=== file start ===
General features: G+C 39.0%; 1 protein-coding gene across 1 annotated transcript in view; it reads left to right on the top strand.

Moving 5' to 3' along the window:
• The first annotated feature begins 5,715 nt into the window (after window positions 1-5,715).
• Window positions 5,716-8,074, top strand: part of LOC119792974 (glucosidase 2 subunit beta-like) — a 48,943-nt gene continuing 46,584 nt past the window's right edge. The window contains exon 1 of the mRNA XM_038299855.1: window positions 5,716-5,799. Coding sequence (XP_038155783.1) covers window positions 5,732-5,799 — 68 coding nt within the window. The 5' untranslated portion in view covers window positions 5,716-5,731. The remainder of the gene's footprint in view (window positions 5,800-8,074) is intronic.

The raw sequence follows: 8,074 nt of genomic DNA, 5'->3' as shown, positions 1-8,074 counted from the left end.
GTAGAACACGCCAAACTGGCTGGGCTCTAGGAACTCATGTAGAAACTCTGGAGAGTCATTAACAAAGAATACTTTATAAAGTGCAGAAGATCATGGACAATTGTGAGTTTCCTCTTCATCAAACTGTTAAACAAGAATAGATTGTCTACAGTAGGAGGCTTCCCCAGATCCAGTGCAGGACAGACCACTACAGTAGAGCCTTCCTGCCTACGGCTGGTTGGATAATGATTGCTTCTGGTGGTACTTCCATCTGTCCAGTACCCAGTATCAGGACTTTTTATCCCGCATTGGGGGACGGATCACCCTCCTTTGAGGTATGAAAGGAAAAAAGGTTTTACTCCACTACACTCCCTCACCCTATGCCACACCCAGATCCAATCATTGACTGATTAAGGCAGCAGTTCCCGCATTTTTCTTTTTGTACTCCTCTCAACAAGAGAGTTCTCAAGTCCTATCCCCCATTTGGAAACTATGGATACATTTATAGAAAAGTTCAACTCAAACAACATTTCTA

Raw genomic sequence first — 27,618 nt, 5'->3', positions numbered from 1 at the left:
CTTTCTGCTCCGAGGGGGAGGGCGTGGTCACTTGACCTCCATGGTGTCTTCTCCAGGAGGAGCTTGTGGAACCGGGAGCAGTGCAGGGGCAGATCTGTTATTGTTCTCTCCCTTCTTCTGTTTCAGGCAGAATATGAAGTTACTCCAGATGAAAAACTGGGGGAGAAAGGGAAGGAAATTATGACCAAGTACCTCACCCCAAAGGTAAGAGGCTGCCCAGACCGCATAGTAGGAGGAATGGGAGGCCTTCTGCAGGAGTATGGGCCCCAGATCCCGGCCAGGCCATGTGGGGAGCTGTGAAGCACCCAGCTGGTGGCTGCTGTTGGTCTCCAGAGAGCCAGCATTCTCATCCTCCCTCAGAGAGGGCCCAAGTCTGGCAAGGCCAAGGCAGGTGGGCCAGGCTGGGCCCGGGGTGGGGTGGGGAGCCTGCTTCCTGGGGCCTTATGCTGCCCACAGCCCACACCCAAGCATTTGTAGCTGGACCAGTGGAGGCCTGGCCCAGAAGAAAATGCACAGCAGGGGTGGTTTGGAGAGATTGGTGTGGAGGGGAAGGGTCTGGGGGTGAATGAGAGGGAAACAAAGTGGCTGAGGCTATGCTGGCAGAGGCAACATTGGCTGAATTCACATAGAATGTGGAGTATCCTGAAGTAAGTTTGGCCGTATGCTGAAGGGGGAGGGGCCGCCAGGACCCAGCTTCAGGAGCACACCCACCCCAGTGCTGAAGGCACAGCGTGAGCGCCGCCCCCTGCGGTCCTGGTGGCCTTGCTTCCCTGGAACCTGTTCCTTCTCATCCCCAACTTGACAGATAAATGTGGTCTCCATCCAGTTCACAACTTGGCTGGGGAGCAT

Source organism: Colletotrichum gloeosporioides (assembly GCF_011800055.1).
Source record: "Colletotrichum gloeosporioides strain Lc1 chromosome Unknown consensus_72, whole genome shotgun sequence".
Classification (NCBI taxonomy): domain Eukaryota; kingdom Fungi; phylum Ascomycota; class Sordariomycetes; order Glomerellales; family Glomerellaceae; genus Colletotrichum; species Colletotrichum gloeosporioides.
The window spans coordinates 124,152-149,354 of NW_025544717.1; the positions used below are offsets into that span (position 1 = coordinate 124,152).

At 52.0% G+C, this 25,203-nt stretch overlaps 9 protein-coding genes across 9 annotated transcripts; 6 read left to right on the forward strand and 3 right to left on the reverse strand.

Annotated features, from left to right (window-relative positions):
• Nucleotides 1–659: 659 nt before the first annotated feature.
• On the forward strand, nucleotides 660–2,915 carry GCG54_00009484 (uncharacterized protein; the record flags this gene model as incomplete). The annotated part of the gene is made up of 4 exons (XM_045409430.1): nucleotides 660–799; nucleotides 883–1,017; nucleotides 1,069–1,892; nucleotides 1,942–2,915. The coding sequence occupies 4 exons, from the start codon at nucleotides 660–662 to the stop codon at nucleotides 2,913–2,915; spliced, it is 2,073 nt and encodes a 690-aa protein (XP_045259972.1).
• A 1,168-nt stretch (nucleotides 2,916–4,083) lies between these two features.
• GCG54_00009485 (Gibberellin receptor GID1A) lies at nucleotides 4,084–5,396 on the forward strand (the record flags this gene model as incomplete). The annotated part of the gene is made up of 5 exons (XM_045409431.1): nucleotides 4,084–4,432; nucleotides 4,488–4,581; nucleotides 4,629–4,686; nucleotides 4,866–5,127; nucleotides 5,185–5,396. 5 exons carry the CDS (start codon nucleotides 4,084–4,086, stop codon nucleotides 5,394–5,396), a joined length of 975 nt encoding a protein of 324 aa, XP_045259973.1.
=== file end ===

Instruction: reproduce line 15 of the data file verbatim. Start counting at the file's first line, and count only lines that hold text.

• Nucleotides 1–659: 659 nt before the first annotated feature.